Project Kaisei, a non-profit organization dedicated to the prevention and clean up of marine debris, is doing something a little bit taboo with their latest fundraising campaign—they are threatening a goldfish with polluted waters to entice potential donors to take action. Their Facebook campaign, ‘Save Kai’, put a goldfish named Kai in a segregated space within an aquarium filled with plastic pollution. Supporters are invited to make donations to have pieces of the plastic removed from the tank before Kai is released into the deadly “Plastic Vortex” at the end of the month.
Supporters are invited to watch Kai’s plight via a 24-hour webcam supported by LiveStream. When someone makes a donation, a piece of plastic is removed from Kai’s tank. The size of the donation relates to the size of plastic that is removed—a minimum $5 donation gets a bottle cap taken out of the aquarium while a $100 donation removes a large bottle. According to a press release, “As donations increase, the plastic debris in the aquarium decreases, creating a safe and plastic-free environment for Kai to enjoy. All proceeds from the campaign will go toward helping Project Kaisei fund scientific research and clean up expeditions,” bringing Kai’s example to the real world.
Co-founder of Project Kaisei, Doug Woodring, explains that, “During our 2010 expedition we were shocked to find plastic pieces floating on the surface of the water 1,000 miles offshore and in one of the most remote ecosystems on Earth. With this campaign we want to help people around the world to understand the impact of plastic pollution in the ocean and rethink our use of materials that end up there as debris.” Mary Crowley, Project Kaisei co-founder and Executive Director of Ocean Voyages Institute adds, “The ‘Save Kai’ campaign is a chance for us to get the public involved in healing our oceans and ensuring that Kai and other sea creatures get to live in a clean ocean environment.”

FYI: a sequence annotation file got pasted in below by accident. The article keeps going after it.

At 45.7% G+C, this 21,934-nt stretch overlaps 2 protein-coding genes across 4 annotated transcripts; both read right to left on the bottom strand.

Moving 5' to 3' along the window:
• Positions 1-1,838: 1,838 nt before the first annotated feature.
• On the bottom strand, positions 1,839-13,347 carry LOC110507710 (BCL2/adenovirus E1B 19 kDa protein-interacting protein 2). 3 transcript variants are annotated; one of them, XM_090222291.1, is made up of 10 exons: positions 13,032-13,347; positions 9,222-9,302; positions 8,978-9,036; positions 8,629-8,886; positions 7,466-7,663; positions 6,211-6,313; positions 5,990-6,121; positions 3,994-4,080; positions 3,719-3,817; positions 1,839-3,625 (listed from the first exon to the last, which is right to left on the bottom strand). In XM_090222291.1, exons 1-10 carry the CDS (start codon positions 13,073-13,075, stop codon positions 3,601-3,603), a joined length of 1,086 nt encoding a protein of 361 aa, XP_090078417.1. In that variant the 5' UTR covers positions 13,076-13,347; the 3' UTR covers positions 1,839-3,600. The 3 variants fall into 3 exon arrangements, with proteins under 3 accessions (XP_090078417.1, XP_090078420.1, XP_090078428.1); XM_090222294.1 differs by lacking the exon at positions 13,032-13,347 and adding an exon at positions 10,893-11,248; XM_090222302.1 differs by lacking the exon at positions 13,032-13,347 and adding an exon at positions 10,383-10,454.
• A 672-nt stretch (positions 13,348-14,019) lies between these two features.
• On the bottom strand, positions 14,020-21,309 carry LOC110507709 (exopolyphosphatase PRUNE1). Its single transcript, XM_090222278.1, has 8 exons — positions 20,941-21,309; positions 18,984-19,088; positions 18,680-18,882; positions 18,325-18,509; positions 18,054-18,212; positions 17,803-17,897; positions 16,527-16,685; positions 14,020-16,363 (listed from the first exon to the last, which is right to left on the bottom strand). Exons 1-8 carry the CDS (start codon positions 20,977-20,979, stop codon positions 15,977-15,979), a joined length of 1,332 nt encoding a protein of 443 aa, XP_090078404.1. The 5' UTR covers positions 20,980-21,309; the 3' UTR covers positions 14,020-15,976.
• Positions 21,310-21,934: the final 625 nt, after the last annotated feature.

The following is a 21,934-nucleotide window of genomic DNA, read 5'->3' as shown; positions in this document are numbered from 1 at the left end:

There’s something about seeing a poor, innocent goldfish swimming around right next to a bunch of plastic trash that opens your eyes to the dire need to clean up the oceans. Kai is just one fish in a safe, controlled environment while there are millions of sea creatures endangered by plastic pollution for real. Christianna Giordano from Cohn & Wolfe, the agency that developed this campaign, told me, “We have already received pledges to protect Kai and we are very close to our goal, so Kai will continue to live happily in a plastic free environment.” However, it will take a lot more pledges to create a plastic free environment for the millions of other marine creatures in the ocean.
Christianna tells me that the campaign has seen a very positive response so far. “As of June 23, total ‘likes’ on Facebook jumped 116 percent and our Twitter messages have reached nearly 4.5 million Twitter followers between our tweets and our followers’ tweets and retweets.” The campaign was originally set to end on June 10, but “Ongoing donations and public support for Kai, not to mention a few significant shout-outs from Hollywood celebs, prompted the decision to extend the campaign.”
Check out Project Kaisei’s ‘Save Kai’ campaign on Facebook and let us know what you think. What do you think about the idea of endangering a fish to spread the word about a cause?
Megan O’Neill is the resident web video enthusiast here at Social Times. Megan covers everything from the latest viral videos to online video news and tips, and has a passion for bizarre, original and revolutionary content and ideas.